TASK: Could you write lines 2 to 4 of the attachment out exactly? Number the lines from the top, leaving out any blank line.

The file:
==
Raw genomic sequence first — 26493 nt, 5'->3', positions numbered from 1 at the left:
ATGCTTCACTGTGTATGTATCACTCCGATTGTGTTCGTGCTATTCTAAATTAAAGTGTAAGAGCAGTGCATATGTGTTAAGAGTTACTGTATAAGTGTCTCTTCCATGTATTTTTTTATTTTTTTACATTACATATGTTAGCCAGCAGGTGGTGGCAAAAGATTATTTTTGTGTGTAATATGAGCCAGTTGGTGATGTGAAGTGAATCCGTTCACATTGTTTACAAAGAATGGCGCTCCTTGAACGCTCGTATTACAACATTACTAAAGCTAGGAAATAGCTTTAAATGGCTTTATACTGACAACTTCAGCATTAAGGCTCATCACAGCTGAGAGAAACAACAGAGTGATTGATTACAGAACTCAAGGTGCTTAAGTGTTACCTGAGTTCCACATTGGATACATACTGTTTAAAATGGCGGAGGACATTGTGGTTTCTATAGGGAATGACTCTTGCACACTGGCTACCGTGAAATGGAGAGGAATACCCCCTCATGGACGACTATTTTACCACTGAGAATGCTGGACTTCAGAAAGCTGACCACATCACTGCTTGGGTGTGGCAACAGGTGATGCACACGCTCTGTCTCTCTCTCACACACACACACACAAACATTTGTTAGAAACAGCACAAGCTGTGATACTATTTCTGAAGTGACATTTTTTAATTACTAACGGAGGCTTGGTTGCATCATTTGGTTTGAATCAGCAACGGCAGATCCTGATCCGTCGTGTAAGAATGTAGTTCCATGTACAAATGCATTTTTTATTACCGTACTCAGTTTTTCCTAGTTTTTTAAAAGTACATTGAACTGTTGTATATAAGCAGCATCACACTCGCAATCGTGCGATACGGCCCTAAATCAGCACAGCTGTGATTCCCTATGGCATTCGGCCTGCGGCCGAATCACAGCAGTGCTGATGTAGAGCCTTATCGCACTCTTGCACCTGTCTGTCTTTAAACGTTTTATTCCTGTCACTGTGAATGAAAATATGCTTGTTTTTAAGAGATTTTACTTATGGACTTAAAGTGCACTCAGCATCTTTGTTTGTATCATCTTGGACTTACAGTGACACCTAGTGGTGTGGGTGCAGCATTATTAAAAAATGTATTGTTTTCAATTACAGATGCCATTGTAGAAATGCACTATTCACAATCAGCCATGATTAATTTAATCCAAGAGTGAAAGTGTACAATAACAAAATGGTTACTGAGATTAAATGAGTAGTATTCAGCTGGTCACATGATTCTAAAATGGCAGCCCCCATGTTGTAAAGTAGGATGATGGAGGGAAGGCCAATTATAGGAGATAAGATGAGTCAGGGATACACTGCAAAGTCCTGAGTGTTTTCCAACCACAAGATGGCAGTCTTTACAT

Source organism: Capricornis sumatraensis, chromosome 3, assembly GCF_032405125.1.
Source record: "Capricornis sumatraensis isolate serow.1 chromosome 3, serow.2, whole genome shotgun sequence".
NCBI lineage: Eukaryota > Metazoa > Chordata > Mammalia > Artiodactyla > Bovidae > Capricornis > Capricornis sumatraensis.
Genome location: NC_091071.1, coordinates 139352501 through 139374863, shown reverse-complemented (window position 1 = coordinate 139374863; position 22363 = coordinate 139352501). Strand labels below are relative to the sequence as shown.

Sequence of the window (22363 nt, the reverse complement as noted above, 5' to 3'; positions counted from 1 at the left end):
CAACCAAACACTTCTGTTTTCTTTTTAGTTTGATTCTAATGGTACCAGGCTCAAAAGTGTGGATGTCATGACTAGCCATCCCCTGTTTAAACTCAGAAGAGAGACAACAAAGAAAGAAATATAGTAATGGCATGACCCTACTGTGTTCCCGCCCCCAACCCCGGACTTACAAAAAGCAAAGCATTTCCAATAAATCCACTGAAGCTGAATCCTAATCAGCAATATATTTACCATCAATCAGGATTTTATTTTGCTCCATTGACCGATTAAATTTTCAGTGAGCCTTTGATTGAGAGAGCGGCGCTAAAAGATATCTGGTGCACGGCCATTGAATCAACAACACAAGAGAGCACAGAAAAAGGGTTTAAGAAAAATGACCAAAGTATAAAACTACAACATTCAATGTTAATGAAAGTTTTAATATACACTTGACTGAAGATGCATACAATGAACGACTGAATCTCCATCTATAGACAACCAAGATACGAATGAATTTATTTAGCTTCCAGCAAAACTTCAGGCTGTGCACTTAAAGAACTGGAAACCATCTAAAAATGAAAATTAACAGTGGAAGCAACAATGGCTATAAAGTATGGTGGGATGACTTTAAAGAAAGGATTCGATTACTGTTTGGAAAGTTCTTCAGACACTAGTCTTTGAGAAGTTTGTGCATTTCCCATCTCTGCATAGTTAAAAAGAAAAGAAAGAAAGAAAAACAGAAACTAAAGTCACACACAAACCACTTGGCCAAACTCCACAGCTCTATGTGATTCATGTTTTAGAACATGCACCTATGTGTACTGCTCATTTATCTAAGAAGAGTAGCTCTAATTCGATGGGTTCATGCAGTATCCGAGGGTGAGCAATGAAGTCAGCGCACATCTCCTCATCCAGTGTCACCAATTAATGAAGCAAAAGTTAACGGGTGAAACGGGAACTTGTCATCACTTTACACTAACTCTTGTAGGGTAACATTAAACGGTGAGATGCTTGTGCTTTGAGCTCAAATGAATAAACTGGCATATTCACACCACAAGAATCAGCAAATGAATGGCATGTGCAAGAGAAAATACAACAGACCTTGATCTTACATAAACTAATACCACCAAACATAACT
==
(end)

ATGCTTCACTGTGTATGTATCACTCCGATTGTGTTCGTGCTATTCTAAATTAAAGTGTAAGAGCAGTGCATATGTGTTAAGAGTTACTGTATAAGTGTCTCTTCCATGTATTTTTTTATTTTTTTACATTACATATGTTAGCCAGCAGGTGGTGGCAAAAGATTATTTTTGTGTGTAATATGAGCCAGTTGGTGATGTGAAGTGAATCCGTTCACATTGTTTACAAAGAATGGCGCTCCTTGAACGCTCGTATTACAACATTACTAAAGCTAGGAAATAGCTTTAAATGGCTTTATACTGACAACTTCAGCATTAAGGCTCATCACAGCTGAGAGAAACAACAGAGTGATTGATTACAGAACTCAAGGTGCTTAAGTGTTACCTGAGTTCCACATTGGATACATACTGTTTAAAATGGCGGAGGACATTGTGGTTTCTATAGGGAATGACTCTTGCACACTGGCTACCGTGAAATGGAGAGGAATACCCCCTCATGGACGACTATTTTACCACTGAGAATGCTGGACTTCAGAAAGCTGACCACATCACTGCTTGGGTGTGGCAACAGGTGATGCACACGCTCTGTCTCTCTCTCACACACACACACACAAACATTTGTTAGAAACAGCACAAGCTGTGATACTATTTCTGAAGTGACATTTTTTAATTACTAACGGAGGCTTGGTTGCATCATTTGGTTTGAATCAGCAACGGCAGATCCTGATCCGTCGTGTAAGAATGTAGTTCCATGTACAAATGCATTTTTTATTACCGTACTCAGTTTTTCCTAGTTTTTTAAAAGTACATTGAACTGTTGTATATAAGCAGCATCACACTCGCAATCGTGCGATACGGCCCTAAATCAGCACAGCTGTGATTCCCTATGGCATTCGGCCTGCGGCCGAATCACAGCAGTGCTGATGTAGAGCCTTATCGCACTCTTGCACCTGTCTGTCTTTAAACGTTTTATTCCTGTCACTGTGAATGAAAATATGCTTGTTTTTAAGAGATTTTACTTATGGACTTAAAGTGCACTCAGCATCTTTGTTTGTATCATCTTGGACTTACAGTGACACCTAGTGGTGTGGGTGCAGCATTATTAAAAAATGTATTGTTTTCAATTACAGATGCCATTGTAGAAATGCACTATTCACAATCAGCCATGATTAATTTAATCCAAGAGTGAAAGTGTACAATAACAAAATGGTTACTGAGATTAAATGAGTAGTATTCAGCTGGTCACATGATTCTAAAATGGCAGCCCCCATGTTGTAAAGTAGGATGATGGAGGGAAGGCCAATTATAGGAGATAAGATGAGTCAGGGATACACTGCAAAGTCCTGAGTGTTTTCCAACCACAAGATGGCAGTCTTTACAT

Source organism: Capricornis sumatraensis, chromosome 3, assembly GCF_032405125.1.
Source record: "Capricornis sumatraensis isolate serow.1 chromosome 3, serow.2, whole genome shotgun sequence".